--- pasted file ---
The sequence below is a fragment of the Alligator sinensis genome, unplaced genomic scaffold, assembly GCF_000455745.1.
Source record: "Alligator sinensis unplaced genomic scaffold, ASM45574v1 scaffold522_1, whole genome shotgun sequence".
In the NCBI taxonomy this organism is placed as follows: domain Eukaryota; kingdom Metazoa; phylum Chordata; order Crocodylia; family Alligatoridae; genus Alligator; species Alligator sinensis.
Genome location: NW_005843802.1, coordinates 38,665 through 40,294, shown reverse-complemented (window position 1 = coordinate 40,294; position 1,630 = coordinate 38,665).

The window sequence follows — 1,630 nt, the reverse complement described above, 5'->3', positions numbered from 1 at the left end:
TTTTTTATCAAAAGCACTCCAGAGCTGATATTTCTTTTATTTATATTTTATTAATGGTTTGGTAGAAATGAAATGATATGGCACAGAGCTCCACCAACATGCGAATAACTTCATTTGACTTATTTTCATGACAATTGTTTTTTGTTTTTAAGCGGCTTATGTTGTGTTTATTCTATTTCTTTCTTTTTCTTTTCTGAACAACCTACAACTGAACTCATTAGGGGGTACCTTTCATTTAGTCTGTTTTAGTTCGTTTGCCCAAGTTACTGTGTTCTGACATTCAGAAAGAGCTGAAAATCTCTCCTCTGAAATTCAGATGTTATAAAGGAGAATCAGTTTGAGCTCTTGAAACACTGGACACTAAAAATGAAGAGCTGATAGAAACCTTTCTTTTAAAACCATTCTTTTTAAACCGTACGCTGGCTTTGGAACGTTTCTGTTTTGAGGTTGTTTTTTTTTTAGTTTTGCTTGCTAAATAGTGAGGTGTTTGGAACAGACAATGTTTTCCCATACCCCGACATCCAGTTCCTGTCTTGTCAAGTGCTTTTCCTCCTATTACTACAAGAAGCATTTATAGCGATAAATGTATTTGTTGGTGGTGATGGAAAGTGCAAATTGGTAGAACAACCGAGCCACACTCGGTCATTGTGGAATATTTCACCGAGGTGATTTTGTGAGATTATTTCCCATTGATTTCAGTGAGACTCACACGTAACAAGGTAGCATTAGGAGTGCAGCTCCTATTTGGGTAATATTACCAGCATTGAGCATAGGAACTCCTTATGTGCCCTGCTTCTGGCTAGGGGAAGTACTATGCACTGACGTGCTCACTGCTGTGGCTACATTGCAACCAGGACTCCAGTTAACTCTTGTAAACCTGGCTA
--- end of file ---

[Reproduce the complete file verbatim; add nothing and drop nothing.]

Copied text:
The sequence below is a fragment of the Alligator sinensis genome, unplaced genomic scaffold, assembly GCF_000455745.1.
Source record: "Alligator sinensis unplaced genomic scaffold, ASM45574v1 scaffold522_1, whole genome shotgun sequence".
In the NCBI taxonomy this organism is placed as follows: domain Eukaryota; kingdom Metazoa; phylum Chordata; order Crocodylia; family Alligatoridae; genus Alligator; species Alligator sinensis.
Genome location: NW_005843802.1, coordinates 38,665 through 40,294, shown reverse-complemented (window position 1 = coordinate 40,294; position 1,630 = coordinate 38,665).

The window sequence follows — 1,630 nt, the reverse complement described above, 5'->3', positions numbered from 1 at the left end:
TTTTTTATCAAAAGCACTCCAGAGCTGATATTTCTTTTATTTATATTTTATTAATGGTTTGGTAGAAATGAAATGATATGGCACAGAGCTCCACCAACATGCGAATAACTTCATTTGACTTATTTTCATGACAATTGTTTTTTGTTTTTAAGCGGCTTATGTTGTGTTTATTCTATTTCTTTCTTTTTCTTTTCTGAACAACCTACAACTGAACTCATTAGGGGGTACCTTTCATTTAGTCTGTTTTAGTTCGTTTGCCCAAGTTACTGTGTTCTGACATTCAGAAAGAGCTGAAAATCTCTCCTCTGAAATTCAGATGTTATAAAGGAGAATCAGTTTGAGCTCTTGAAACACTGGACACTAAAAATGAAGAGCTGATAGAAACCTTTCTTTTAAAACCATTCTTTTTAAACCGTACGCTGGCTTTGGAACGTTTCTGTTTTGAGGTTGTTTTTTTTTTAGTTTTGCTTGCTAAATAGTGAGGTGTTTGGAACAGACAATGTTTTCCCATACCCCGACATCCAGTTCCTGTCTTGTCAAGTGCTTTTCCTCCTATTACTACAAGAAGCATTTATAGCGATAAATGTATTTGTTGGTGGTGATGGAAAGTGCAAATTGGTAGAACAACCGAGCCACACTCGGTCATTGTGGAATATTTCACCGAGGTGATTTTGTGAGATTATTTCCCATTGATTTCAGTGAGACTCACACGTAACAAGGTAGCATTAGGAGTGCAGCTCCTATTTGGGTAATATTACCAGCATTGAGCATAGGAACTCCTTATGTGCCCTGCTTCTGGCTAGGGGAAGTACTATGCACTGACGTGCTCACTGCTGTGGCTACATTGCAACCAGGACTCCAGTTAACTCTTGTAAACCTGGCTA